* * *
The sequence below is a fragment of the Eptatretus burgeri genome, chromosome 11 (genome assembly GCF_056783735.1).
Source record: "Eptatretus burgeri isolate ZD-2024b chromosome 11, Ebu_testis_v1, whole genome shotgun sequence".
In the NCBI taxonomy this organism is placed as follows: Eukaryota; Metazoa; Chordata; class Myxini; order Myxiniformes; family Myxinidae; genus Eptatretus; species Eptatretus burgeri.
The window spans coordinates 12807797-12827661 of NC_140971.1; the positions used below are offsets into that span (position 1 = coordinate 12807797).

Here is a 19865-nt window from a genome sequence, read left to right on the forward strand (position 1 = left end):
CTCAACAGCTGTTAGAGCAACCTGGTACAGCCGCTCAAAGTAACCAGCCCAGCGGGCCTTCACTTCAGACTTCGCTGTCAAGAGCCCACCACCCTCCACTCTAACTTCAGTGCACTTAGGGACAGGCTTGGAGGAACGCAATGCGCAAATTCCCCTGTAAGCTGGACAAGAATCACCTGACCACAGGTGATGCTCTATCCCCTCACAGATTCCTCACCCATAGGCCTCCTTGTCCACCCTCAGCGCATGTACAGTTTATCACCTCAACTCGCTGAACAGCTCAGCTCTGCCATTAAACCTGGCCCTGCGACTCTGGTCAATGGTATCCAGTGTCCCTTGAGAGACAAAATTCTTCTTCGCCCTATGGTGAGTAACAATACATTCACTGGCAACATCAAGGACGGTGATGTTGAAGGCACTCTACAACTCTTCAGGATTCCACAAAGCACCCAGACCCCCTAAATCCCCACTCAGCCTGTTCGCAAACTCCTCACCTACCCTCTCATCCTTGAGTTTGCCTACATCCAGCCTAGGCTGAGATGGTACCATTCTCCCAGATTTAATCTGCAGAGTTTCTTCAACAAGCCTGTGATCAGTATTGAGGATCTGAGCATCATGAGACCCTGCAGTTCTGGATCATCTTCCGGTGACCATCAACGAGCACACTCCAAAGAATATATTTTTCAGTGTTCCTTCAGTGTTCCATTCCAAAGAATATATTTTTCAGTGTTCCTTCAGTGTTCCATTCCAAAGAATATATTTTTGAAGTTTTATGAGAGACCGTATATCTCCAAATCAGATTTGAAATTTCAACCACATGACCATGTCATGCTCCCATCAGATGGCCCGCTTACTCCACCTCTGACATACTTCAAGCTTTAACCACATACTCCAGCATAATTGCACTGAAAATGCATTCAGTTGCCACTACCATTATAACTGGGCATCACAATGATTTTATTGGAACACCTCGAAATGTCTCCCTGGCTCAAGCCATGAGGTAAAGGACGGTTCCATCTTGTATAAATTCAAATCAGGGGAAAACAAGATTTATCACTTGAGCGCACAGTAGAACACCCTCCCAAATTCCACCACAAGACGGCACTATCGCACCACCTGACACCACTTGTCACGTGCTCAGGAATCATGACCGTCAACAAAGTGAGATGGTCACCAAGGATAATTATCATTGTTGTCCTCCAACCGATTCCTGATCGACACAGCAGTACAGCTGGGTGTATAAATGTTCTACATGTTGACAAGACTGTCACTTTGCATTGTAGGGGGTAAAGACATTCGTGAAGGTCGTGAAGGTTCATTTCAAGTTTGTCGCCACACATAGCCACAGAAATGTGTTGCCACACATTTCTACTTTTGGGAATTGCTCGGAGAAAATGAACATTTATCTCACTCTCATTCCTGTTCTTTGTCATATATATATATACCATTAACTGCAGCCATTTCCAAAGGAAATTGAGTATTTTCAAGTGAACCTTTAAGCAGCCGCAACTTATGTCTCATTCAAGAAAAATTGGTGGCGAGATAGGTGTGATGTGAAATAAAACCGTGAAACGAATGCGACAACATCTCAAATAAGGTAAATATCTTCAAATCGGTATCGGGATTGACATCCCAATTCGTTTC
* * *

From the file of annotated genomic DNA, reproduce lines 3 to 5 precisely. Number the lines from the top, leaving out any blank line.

In the NCBI taxonomy this organism is placed as follows: Eukaryota; Metazoa; Chordata; class Myxini; order Myxiniformes; family Myxinidae; genus Eptatretus; species Eptatretus burgeri.
The window spans coordinates 12807797-12827661 of NC_140971.1; the positions used below are offsets into that span (position 1 = coordinate 12807797).

Here is a 19865-nt window from a genome sequence, read left to right on the forward strand (position 1 = left end):